I recently asked a student pharmacist, Thuy “Tina” Ngan Vo, to look into some of the “brain boosting” products that we offer. Although I have posted about Prevagen previously, I felt that her research added new facets to the discussion and bolstered the argument against spending money on these products. I was especially pleased to see Tina take a close look at the “clinical studies” used to market these expensive products. Her original paper is on this site, but I’d like to put my two cents in also.

I’ve already called out Prevagen as snake oil and not worth a dime, let alone more than a buck a pill. The only study that purportedly showed any action at all showed that apoaequorin (active ingredient in Prevagen) infused directly to rat brains may have slowed ischemic cell death. The study was totally funded by the manufacturer, not peer reviewed and the claims of memory enhancement are total bullshit. Though the manufacturer cites many clinical trials, actual peer reviewed trials are non-existent. So, to be clear, when you take a Prevagen pill, any apoaequorin present (if any) will be destroyed by your digestive tract, you may get a peptide or two or some amino acids, but the rest will be tomorrow’s poop. Shame on Quincy Bioscience.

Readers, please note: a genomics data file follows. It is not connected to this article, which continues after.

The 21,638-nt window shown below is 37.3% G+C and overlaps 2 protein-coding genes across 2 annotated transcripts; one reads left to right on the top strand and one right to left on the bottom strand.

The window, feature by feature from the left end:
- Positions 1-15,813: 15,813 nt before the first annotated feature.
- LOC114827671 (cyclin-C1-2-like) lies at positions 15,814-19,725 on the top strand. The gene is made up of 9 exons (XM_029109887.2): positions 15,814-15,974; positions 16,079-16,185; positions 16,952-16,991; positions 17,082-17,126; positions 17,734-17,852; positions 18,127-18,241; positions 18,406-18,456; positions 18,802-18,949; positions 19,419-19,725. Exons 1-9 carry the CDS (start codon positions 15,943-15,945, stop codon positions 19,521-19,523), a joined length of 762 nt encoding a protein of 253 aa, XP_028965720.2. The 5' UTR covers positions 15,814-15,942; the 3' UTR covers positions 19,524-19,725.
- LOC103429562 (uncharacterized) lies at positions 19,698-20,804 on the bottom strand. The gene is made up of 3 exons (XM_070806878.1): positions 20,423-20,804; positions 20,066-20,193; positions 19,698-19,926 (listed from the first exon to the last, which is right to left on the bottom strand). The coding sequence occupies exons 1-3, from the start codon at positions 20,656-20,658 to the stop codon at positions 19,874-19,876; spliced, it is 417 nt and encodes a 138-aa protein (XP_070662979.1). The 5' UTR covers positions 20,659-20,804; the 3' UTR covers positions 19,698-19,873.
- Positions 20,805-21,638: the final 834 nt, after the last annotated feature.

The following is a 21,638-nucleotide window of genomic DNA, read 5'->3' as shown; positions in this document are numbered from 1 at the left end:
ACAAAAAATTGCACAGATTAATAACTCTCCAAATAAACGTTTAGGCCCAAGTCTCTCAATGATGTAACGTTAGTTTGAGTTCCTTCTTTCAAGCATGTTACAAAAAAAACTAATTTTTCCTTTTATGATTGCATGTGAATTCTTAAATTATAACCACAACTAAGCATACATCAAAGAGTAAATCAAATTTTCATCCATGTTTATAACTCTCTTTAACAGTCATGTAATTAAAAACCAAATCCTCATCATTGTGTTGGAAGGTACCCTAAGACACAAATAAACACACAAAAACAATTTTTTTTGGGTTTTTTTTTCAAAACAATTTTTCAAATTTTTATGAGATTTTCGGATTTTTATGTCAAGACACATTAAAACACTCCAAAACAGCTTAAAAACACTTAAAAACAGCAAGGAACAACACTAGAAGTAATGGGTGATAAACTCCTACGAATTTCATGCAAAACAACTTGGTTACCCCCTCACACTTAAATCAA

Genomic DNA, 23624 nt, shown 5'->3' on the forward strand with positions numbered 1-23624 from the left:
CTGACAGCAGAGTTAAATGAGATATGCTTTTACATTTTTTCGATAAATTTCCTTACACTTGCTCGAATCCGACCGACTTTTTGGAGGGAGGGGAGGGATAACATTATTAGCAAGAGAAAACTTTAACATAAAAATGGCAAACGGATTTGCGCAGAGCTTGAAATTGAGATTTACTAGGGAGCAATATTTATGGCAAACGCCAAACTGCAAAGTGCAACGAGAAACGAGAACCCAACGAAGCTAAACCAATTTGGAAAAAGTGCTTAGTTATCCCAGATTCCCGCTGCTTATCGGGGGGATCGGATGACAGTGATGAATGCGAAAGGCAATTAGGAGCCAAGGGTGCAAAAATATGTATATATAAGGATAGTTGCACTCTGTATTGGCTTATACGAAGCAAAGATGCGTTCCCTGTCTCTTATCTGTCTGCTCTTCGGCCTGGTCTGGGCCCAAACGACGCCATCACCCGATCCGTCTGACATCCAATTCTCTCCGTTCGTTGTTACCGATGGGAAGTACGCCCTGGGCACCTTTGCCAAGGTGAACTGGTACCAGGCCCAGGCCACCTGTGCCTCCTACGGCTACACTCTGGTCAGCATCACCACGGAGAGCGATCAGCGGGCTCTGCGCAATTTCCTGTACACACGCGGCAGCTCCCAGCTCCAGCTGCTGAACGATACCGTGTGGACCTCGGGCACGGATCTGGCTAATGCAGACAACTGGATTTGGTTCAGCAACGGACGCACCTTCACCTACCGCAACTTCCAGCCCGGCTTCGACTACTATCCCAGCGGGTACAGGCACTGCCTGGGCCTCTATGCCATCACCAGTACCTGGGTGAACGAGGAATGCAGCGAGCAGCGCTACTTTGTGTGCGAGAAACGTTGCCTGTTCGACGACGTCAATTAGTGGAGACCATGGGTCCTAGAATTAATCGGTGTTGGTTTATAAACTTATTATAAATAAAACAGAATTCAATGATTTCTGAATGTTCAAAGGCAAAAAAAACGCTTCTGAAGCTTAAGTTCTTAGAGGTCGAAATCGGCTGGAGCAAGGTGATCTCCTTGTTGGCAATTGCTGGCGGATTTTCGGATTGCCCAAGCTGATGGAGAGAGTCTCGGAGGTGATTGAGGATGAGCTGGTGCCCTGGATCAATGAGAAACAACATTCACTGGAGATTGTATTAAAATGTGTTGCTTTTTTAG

Maybe the patient should try Natrol’s Cognium, that sounds pretty science-y, right? Here we find silk protein hydrolysate. Wow! That sounds impressive! But, digging a little deeper we find more bad science, and in this case a set of six trials by the same author. One published manuscript was retracted due to data fabrication and falsification by the authors. Even the best of these “studies” claims a meager 1.7% improvement in cognition. Save your money!

So maybe one the many herbal supplements would be a good choice. Have a look at Healthy Brain All-Day Focus. This has some vitamins, ginkgo, some roots and other crap (see Tina’s paper) none of which, if present, will help. One ingredient, Rhodiola Rosea root was shown in one study on intern nurses on shift work to actually worsen fatigue! Stop wasting your money! Don’t have a brain fart!